Thanks for that insight Ronnie. You link the story very well. I like your idea about the masculinity of the guard. I always felt as though he was not fit to be a guard. I got no sense of security from his character.

  • Came for the analysis, but stayed for the lessons in grammar and punctuation.

    My feelings pertaining to the hunting anecdote are that they contrast well with the intimacy of visiting the barber – the holding of the head etc. Something visceral and competitive vs. the soft nature of being groomed by another man.

    Charles’ disappointment and frustration with losing the buck, due to the excesses of his son during night before, only to be bettered by an older man (even if his game was less challenging)? Maybe I’m overanalyising, but to me that seems a metaphor if ever there was one!

    This seems a really progressive and lovely piece to me. The growth he refers to in how his hair is perhaps in relation to his own identity, acknowledging his fundamental differences from the other patrons, and also feeling a sense of acceptance and protection from the barber.

    Anyway, of all the shorts in this book, this one has definitely been my favourite. Thanks for your review – I enjoyed it very much.

  • Once again thanks for another enlightening analysis.

    I would also like to add that Albert’s annoyance with Charles at not finishing the deer off might also be because he objects to his nonchalant attitude towards the animal’s welfare; of course, his aim was to kill the deer but having failed to do that initially, should have pursued the it, if only to perform a coup de grace and do, what Albert regards as the humane thing, and spare the deer a long and agonising death.

    I would also echo the comments by Ronnie and Dor; there seems to be a sensual aspect to the barber placing hands on the shoulders of the customer (I initially thought this might be a form of protection from the altercation which has ensued amongst his other customers) but when placed in the context of fingers running through hair does seem to suggest a homoerotic aspect – which may or may not develop as the other customers have all now left the shop.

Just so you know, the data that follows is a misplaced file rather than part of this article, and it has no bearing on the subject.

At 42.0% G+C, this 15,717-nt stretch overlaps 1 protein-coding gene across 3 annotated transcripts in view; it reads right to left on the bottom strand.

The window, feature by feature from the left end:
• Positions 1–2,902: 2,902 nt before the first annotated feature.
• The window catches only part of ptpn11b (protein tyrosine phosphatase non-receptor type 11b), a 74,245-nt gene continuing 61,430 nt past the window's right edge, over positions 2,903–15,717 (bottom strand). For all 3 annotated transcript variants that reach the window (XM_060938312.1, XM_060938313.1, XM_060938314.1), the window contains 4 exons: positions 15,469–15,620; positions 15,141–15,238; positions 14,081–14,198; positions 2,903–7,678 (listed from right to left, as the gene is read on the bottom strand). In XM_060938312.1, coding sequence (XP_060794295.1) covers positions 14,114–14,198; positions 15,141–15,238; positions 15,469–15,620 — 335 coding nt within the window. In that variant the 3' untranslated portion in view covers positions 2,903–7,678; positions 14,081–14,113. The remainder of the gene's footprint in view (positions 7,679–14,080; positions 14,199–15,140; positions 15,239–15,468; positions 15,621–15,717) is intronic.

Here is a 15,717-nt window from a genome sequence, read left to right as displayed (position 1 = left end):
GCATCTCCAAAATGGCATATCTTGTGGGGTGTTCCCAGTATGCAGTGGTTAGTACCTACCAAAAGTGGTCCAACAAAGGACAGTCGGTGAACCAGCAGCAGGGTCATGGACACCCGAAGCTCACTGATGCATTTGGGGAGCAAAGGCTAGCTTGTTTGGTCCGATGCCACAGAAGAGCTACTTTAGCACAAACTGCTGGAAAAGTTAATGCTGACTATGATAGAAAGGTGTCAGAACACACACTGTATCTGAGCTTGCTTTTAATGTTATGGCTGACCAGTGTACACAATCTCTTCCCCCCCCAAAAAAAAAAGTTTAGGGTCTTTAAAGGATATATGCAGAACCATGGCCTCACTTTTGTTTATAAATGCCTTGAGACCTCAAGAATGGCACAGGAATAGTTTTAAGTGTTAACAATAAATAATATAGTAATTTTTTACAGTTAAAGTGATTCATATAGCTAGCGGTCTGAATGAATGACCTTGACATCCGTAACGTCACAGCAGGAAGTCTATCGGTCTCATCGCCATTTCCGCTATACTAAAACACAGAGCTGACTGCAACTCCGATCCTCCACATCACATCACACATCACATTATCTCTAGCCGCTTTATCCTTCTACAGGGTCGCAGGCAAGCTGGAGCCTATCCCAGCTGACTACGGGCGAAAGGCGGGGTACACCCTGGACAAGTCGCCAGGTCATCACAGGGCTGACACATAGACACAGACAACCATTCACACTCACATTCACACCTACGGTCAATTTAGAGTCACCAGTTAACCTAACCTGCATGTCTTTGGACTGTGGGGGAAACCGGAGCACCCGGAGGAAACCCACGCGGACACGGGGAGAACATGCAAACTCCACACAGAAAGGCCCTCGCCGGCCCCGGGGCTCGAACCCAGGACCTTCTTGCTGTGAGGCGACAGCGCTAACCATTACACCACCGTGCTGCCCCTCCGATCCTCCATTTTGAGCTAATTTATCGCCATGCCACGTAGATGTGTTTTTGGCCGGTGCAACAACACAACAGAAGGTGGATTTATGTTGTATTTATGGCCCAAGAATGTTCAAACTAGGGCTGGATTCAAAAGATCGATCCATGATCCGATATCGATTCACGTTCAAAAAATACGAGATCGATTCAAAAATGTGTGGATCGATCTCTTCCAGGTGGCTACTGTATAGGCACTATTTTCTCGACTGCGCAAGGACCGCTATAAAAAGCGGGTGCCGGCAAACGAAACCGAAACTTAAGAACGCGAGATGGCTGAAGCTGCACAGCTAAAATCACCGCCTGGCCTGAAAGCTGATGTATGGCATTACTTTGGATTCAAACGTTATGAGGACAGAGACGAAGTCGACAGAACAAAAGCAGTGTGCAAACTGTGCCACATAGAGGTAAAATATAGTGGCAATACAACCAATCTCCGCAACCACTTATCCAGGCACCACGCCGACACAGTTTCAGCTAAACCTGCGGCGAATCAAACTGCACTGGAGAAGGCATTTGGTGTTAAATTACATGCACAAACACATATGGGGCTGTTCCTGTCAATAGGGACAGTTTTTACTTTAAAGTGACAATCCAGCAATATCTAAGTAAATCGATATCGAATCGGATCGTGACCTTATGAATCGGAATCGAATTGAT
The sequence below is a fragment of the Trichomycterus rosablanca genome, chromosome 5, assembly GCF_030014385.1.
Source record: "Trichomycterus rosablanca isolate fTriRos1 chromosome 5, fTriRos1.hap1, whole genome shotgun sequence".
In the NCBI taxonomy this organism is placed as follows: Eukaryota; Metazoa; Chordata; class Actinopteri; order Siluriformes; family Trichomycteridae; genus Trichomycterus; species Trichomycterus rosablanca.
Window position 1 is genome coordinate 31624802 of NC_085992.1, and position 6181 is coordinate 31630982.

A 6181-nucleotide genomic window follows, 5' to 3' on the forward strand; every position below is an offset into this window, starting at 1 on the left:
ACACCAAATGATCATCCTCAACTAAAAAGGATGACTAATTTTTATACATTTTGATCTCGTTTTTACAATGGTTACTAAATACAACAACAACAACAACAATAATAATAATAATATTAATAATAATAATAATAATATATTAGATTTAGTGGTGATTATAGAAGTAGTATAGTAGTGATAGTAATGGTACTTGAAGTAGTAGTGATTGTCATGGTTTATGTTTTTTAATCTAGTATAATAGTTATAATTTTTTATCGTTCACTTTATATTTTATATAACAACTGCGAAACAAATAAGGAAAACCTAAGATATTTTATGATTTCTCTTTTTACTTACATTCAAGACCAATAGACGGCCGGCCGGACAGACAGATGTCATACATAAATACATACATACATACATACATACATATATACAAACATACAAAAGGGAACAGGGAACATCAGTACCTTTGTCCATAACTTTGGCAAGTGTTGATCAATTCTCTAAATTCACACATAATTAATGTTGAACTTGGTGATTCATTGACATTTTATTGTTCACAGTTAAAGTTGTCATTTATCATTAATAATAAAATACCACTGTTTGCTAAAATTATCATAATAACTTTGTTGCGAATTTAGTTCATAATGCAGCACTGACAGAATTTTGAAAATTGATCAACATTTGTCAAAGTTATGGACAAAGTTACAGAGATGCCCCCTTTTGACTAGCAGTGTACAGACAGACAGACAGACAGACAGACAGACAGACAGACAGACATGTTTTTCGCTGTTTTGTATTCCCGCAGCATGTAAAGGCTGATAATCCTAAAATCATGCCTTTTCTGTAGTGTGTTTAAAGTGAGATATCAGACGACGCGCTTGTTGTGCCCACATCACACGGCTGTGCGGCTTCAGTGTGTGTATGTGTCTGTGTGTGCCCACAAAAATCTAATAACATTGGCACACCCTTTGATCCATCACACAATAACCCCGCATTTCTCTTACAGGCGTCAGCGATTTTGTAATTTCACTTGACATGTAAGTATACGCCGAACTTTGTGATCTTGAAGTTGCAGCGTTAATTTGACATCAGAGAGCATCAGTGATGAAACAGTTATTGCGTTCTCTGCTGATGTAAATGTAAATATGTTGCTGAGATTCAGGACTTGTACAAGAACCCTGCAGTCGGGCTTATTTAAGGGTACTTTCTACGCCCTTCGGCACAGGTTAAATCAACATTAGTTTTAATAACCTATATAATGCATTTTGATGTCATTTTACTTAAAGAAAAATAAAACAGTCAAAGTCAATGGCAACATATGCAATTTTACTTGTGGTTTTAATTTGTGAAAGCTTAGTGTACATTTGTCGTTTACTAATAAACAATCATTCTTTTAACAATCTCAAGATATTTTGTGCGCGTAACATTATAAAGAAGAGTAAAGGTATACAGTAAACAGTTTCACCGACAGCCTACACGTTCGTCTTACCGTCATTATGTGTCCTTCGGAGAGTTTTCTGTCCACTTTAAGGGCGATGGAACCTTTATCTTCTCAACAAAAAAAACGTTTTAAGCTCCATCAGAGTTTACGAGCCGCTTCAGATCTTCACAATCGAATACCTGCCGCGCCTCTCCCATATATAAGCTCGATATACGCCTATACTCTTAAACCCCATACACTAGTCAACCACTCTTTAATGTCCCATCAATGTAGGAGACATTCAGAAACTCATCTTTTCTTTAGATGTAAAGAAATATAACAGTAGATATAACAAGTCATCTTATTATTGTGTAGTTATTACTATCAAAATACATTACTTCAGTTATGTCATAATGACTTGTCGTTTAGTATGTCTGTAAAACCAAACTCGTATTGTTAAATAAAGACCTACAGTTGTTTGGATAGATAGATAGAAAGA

Finally, I would pay little mind to Sandra’s act of pedantry. In the UK a literature analysis focuses on what is being said and at GCSE, punctuation accounts for 5% of the mark (obviously this would be much higher in English Language – a separate qualification over here altogether). I can assure you any perceived errors did not detract from the meaning. Her comment is itself worthy of analysis as it could contain many layers too; maybe jealousy or dissatisfaction at being unable to dissect Carver’s (or indeed any text) as perceptive and eloquently as yourself. Nicely done with the humorous reply.

    Keep up the good work and don’t for one minute be disheartened.

  • Your analysis helped me in understanding the story better. Yes, I also felt a layer of sexual tension between the narrator and the barber. His being gay as the reason for leaving his wife.
    The punctuation mishap did not distract me in any way. Enjoyed the comments here.
    This Carver guy is shrouded in layers and layers.

  • I think your analysis is very insightful, brings up a lot of points I didn’t think about when I first read this story. The punctation errors did not bother me, in fact I didn’t even notice them, and I think to dedicate an entire comment to criticizing them completely misses the spirit of this discourse.

    Anyway, I think there are a few things to consider you may have missed, for example the homoerotic subtext between the narrator and the barber and the theme of masculinity/dominance status.

    Even though the guard is a security guard, a symbol of protection and security, he seems to be pretty insecure as he is provoked almost to violence by the littlest threat to his status (i.e., Albert’s comment). I think this idea is related to how the narrator feels a sense of security in his barber, who puts his hands on his shoulders as if to protect him from what’s going on. And later, the sense of “calm” (it’s the title of the story, it must be important) that he feels as the barber is running his fingers through his hair. The narrator feels protected and secure with the barber.

    I am unsure what role the homoerotic subtext plays in this theme, but masculinity/security was the main takeaway that I got from it, and it may certainly play into all the other points you’ve made about it.

    Overall, interesting analysis, gave me some things to think about.